BIRMINGHAM, Ala. (WIAT) — Growing up in the small town of Demopolis, Alabama, young Selwyn Maurice Vickers never dreamed of becoming the dean of UAB’s medical school or obtaining the title of CEO.

But with educators as parents, Vickers was taught that his life didn’t have limits.

“Education was a great equalizer that any opportunity could be mine and any door possibly mine as long as I didn’t see myself having any parts that would make me inferior,” he said. “But all is I had to have was the willingness to actually work as hard, sometimes twice as hard as others, and prove that I was as good.”

Dr. Vickers finds himself walking in the footsteps of trailblazers like Dr. James McCune Smith, the first African American to graduate from medical school in the 1830s; Dr. Daniel Hale Williams, an African American who performed the first heart surgery, and Dr. Charles Drew, The Black surgeon and researcher who developed the process for blood transfusions.

Vickers’ colleagues at UAB see him as continuing that legacy.

“He brings extreme knowledge but he also brings more than that he brings what we want to see in a leader at any level, and that’s excellence, that’s respectful leadership,” according to Dr. Kay Morgan, UAB’s head of African American Studies.

It is respect Dr. Vickers earned as a Johns Hopkins University graduate and head of surgery at the University of Minnesota, where he was the only Black faculty member, distinguishing himself as one of America’s top surgeons and serving as UAB’s Dean of the Medical School before being elevated to C.E.O. of the health system. “What I push for in our system, our institutions, particularly the medical side, diversity is about excellence,” Vickers said.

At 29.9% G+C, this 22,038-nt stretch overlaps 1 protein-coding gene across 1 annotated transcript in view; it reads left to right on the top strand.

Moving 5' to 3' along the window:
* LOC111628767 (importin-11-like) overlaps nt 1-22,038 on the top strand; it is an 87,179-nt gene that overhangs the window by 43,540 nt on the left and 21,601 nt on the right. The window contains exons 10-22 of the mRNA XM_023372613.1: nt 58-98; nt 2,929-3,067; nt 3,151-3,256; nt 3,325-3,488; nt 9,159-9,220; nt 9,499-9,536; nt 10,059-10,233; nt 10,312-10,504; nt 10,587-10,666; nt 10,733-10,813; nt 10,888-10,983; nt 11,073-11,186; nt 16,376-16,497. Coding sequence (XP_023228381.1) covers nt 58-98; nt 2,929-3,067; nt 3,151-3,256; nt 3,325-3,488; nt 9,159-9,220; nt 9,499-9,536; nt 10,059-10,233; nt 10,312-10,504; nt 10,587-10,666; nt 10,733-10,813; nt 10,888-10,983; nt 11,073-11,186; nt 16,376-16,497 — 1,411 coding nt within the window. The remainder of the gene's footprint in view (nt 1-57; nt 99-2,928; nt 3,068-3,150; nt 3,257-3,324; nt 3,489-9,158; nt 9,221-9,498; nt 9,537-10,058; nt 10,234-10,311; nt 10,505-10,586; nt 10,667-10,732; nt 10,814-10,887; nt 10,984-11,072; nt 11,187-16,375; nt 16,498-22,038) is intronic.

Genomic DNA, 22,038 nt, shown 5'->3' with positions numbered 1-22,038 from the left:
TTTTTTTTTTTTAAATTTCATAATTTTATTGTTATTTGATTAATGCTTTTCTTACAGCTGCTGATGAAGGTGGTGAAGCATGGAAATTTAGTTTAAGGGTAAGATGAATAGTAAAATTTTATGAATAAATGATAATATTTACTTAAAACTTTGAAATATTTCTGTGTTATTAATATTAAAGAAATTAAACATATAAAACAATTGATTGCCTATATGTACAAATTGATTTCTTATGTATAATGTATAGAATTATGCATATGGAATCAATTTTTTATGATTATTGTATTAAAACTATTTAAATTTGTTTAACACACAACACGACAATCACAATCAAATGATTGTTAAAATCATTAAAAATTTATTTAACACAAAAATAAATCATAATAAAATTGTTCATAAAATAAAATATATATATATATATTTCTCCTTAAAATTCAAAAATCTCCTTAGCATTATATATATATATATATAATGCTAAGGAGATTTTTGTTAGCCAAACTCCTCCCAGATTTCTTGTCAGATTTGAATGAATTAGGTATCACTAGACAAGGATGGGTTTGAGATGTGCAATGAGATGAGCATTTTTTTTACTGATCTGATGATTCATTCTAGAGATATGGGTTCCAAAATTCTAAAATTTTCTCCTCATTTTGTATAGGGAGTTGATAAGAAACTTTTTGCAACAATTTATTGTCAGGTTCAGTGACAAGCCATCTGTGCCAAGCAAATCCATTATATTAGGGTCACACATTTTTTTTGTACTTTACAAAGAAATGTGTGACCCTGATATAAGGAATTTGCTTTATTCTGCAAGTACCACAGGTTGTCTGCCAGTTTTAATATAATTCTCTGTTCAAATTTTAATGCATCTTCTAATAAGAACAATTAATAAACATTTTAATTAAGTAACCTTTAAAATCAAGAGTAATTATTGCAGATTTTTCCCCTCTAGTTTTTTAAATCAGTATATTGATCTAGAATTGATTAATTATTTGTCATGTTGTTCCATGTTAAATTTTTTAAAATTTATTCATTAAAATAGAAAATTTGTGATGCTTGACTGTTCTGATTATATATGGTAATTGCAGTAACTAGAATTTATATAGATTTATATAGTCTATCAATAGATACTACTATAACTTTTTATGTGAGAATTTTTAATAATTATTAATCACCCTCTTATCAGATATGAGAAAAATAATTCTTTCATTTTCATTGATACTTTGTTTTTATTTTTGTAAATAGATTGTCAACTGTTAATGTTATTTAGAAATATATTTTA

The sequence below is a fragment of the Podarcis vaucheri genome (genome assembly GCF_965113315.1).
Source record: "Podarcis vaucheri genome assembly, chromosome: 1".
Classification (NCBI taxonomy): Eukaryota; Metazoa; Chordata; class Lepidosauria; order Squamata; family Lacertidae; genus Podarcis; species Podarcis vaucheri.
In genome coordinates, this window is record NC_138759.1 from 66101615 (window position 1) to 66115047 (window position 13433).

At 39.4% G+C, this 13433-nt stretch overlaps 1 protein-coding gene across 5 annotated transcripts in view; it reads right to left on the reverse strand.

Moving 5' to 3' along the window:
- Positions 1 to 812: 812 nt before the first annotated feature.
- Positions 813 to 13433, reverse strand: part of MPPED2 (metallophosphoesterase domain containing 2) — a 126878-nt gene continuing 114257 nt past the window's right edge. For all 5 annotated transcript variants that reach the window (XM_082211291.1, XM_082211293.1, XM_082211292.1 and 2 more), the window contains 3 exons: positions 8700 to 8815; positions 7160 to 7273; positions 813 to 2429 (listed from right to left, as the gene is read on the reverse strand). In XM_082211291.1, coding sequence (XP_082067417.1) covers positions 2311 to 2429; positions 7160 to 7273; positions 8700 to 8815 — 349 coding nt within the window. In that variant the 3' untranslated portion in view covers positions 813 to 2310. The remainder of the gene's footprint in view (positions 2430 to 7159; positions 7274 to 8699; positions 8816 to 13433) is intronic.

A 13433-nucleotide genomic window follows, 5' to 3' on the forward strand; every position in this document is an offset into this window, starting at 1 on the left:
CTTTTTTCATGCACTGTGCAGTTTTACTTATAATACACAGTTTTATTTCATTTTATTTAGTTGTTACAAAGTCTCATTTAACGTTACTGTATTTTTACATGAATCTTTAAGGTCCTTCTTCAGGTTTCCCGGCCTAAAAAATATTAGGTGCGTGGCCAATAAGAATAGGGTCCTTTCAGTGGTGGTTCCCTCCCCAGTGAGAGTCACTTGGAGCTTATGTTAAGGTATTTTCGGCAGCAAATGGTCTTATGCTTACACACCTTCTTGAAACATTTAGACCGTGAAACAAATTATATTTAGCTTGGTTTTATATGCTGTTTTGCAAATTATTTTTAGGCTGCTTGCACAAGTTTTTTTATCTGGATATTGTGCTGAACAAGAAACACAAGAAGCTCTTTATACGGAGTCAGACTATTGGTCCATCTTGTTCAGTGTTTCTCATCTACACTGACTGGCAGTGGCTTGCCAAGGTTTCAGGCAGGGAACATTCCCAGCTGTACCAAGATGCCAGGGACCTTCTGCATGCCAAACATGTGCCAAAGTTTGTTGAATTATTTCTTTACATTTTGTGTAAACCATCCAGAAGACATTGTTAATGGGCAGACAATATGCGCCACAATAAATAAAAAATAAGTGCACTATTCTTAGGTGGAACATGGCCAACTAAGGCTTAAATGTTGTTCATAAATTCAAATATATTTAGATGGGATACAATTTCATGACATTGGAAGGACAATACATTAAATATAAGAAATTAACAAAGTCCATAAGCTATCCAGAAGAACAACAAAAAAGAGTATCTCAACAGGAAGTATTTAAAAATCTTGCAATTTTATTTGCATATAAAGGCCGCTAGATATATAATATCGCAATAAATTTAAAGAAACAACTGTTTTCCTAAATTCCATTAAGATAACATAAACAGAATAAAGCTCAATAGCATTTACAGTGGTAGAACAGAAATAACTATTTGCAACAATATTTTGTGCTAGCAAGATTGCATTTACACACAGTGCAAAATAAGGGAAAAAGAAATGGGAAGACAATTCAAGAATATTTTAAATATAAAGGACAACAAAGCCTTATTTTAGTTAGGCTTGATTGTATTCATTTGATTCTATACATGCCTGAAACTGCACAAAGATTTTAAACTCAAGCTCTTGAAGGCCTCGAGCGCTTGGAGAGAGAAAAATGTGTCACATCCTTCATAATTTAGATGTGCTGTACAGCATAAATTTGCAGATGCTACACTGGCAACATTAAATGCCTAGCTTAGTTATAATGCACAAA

He has an attention to inclusiveness that carries over to his focus on healthcare disparities. Dr. Vickers takes great pride in pushing for equity. “Making sure that everybody has a chance to gain access and to actually have an opportunity to improve their lives and save the lives of loved ones,” he said.

He’s described as an astute teacher. The humble man who leads by example is proud of his many achievements and his work in the community, but Vickers doesn’t see any of that as his greatest accomplishment.

“My greatest accomplishment — and this sounds trite — relates to the decision who I chose as my partner and that person choosing me and my kids,” he said.

As the first Black full-time faculty member in UAB’s department of surgery, Dr. Vickers remembers the barriers he faced.

“Some of my early patients had challenged in own their own hearts and spirit about having confidence of who I was because of what I was,” Vickers recalled.

It was also what he was that broke down stereotypes: “The performance of my job serving them changed the perception that it didn’t matter what color I was, it was only if I was good.”

As for what’s next, Vicker said it’s up to a higher power.

“Well, if I am consistent with what I said I need to do this job well, that’s the first step, is to do this job well and trust if I do it well, I have to trust by faith that God will have other opportunities to continually serve.”